Photo by Larry Hirshowitz

THEY USED THE HANDRAIL COMING INTO THE L.A. Film School's theater — Ed Asner and some of the other old folks who'd arrived here to talk up SB 953, state Senator John Vasconcellos' (D – Silicon Valley) bill that would educate the public — especially the young public — about elder care and ageism. Last week's news conference had featured speakers from the American Association of Retired People, the California Commission on Aging and USC's Gerontology Department, but the Nikons didn't come out until Hollywood actors like Asner (Lou Grant), 72, Kent McCord (Adam 12), 59, and Peter Mark Richman (Dynasty), 75, took turns at the podium to denounce what Asner called the entertainment industry's “ever-degrading accent on youth.”

The next hour heard diversity-couched demands to include more films and TV shows about the elderly, along with calls to stop equating the word old with tired, grumpy and used up. A quarter-century ago, when Vasconcellos was a denim-shirted, fire-breathing liberal, Silicon Valley didn't exist as a name, and if anyone used the term “ageism,” it was probably in a very long and lofty sentence criticizing many other “isms.” Today the 70-year-old senator and his colleagues looked, well, a little tired and grumpy. Indeed, there was a sense of time running out for both the people onstage and the kind of progressive California politics many of them embodied, a eucalyptus-scented idealism born of the GI Bill­optimism and affluence that swept the state following WWII. Theirs was the Pat Brown/CDC belief in the basic good nature of people, a nature that could be cultivated through education spending, water projects and well-planned suburbs.

But the people onstage, all of whom were white and mostly male, and who had for so long fought the good fight for other people and sympathized with their problems at comfortable distances — all these people had now discovered that metaphorically they had become black, had become women, had become handicapped simply because they had grown old. As consumers they are ignored; as actors their roles have virtually vanished; and, survivors of the Depression and world war, they find themselves screamed at by complaining 18-year-old singers whenever they turn on a radio.

Sitting there at the film school last week, I remembered a long-ago Berkeley gathering of Abraham Lincoln Brigade veterans and how unfair it had seemed that time had made old men of such blacklisted warriors as Milton Wolfe and Abe Osheroff. Last week, of course, I was looking at the aging of a much later generation, which only reinforced the point behind Vasconcellos' bill; as McCord told the press conference, “Everybody is going to get old. The only way you won't experience ageism is to die before 40.”

Ironically, the big factor in SB 953's favor is also its biggest obstacle. On one hand, the American psyche has been saturated with Twilight Zone­like fables cautioning of terrible things befalling selfish people who ignore the helpless. On the other hand, our visceral fear of aging and death leads us to banish the elderly from our thoughts and to deny the inevitabilities of time by spending millions on anti-aging cosmetic surgery and age-reversal medical research.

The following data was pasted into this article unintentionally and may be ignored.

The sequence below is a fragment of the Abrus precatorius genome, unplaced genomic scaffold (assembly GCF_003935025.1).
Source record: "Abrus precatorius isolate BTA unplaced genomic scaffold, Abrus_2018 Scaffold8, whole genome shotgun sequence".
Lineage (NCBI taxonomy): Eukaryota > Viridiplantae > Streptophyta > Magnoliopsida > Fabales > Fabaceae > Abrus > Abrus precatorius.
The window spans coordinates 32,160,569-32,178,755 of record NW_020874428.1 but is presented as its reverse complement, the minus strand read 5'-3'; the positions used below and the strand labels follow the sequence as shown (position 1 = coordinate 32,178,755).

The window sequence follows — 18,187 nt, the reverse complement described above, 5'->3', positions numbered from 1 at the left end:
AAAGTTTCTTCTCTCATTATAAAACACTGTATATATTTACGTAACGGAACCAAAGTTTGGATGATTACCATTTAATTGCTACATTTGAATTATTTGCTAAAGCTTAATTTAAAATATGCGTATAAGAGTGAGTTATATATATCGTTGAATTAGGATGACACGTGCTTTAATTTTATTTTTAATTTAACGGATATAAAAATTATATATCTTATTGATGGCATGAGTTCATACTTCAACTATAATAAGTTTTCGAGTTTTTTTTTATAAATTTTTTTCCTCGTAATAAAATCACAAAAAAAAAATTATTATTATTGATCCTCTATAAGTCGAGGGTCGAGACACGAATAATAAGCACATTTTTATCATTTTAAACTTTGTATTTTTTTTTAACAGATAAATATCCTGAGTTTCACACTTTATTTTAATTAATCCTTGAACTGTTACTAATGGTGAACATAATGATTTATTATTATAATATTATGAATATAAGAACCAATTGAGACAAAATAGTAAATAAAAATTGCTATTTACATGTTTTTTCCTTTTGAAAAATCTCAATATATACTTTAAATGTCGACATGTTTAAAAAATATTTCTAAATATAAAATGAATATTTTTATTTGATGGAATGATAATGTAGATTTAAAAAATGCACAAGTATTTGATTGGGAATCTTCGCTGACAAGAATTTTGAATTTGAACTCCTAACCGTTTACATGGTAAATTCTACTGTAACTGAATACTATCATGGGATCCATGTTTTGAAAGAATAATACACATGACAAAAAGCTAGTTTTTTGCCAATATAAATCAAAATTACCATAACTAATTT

The plain fact is that aging is the new leprosy — and people do not want to be reminded that they are advancing toward it every day. And it isn't just a physical revulsion that shapes our attitudes — there is also a suspicion that some old people in rarefied places like Hollywood just don't want to move over for a younger generation. “I refuse to believe my career is over,” Peter Mark Richman told the conference, but how many other 75-year-olds in America hold a job? No doubt this is why Vasconcellos counseled his listeners that they had to fight an image of themselves being “greedy geezers” who wanted to hold on to everything. In the end, his strategy will have to be a careful balancing act between appealing to baby boomers' sense of guilt as well as their penchant for looking far over the horizon to protect their own comforts.

A few TV and radio stations had shown up to cover the conference, but the event and its message got incinerated from most of the day's news programs by the story of two teenage girls who'd been kidnapped in Quartz Hill, raped and rescued in Kern County, and would later be the subject of hours of attention from Geraldo Rivera and others. Nothing could challenge the wall-to-wall teen-abduction coverage, not even that day's news about the murder trial of Robert Blake, who, after all, was just another old actor.

No Nudes Is Bad News

FIRST ALAN WOODS' WILD WEST PAINTINGS of naked damsels disappeared from Long Beach when Twin Wheels restaurant closed a few years back. Then, six months ago, the nude ladies who had for 40 years adorned the walls of Clearman's North Woods Inn in San Gabriel vanished, replaced by fake Renoirs and other Impressionist reproductions. Clearman's' disrobed frontier maidens, along with the come-hither mannequins that looked out on its parking lot from the restaurant's upstairs windows, gave the place its unforgettable Klondike bordello look. Was the change a sign of the times — suburban puritanism poking its blue nose into steak houses? political correctness run amok? Neither, says owner Gerard Galipeau. “We found out that most of these paintings were done by some well-known artists 50 or 60 years ago and were worth a bit of money. So we sold them at auctions in New York. And, sure, some people did complain about the nudes — we're a family restaurant, after all. But what it got down to, really, was that the paintings were being destroyed by diners and years of cleaning.” Unfortunately, the lusty window mannequins have joined the vanishing act and also gone the way of all steak-house flesh.

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